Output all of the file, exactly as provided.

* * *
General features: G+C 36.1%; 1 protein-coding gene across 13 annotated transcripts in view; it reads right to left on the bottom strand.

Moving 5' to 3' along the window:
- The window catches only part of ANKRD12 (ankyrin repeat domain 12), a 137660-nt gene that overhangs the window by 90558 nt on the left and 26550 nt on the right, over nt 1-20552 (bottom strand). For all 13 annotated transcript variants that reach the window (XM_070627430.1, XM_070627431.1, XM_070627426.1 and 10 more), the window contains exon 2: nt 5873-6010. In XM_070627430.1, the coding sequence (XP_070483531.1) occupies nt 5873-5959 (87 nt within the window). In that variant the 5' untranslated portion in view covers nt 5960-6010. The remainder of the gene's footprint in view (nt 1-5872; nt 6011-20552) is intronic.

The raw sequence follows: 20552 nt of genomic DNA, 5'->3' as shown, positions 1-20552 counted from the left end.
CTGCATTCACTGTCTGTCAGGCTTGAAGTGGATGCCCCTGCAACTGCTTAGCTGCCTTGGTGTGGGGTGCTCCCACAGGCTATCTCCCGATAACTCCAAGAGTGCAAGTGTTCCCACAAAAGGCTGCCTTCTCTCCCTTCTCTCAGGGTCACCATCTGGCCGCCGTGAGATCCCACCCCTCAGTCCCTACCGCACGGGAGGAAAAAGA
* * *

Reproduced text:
General features: G+C 36.1%; 1 protein-coding gene across 13 annotated transcripts in view; it reads right to left on the bottom strand.

Moving 5' to 3' along the window:
- The window catches only part of ANKRD12 (ankyrin repeat domain 12), a 137660-nt gene that overhangs the window by 90558 nt on the left and 26550 nt on the right, over nt 1-20552 (bottom strand). For all 13 annotated transcript variants that reach the window (XM_070627430.1, XM_070627431.1, XM_070627426.1 and 10 more), the window contains exon 2: nt 5873-6010. In XM_070627430.1, the coding sequence (XP_070483531.1) occupies nt 5873-5959 (87 nt within the window). In that variant the 5' untranslated portion in view covers nt 5960-6010. The remainder of the gene's footprint in view (nt 1-5872; nt 6011-20552) is intronic.

The raw sequence follows: 20552 nt of genomic DNA, 5'->3' as shown, positions 1-20552 counted from the left end.
CTGCATTCACTGTCTGTCAGGCTTGAAGTGGATGCCCCTGCAACTGCTTAGCTGCCTTGGTGTGGGGTGCTCCCACAGGCTATCTCCCGATAACTCCAAGAGTGCAAGTGTTCCCACAAAAGGCTGCCTTCTCTCCCTTCTCTCAGGGTCACCATCTGGCCGCCGTGAGATCCCACCCCTCAGTCCCTACCGCACGGGAGGAAAAAGA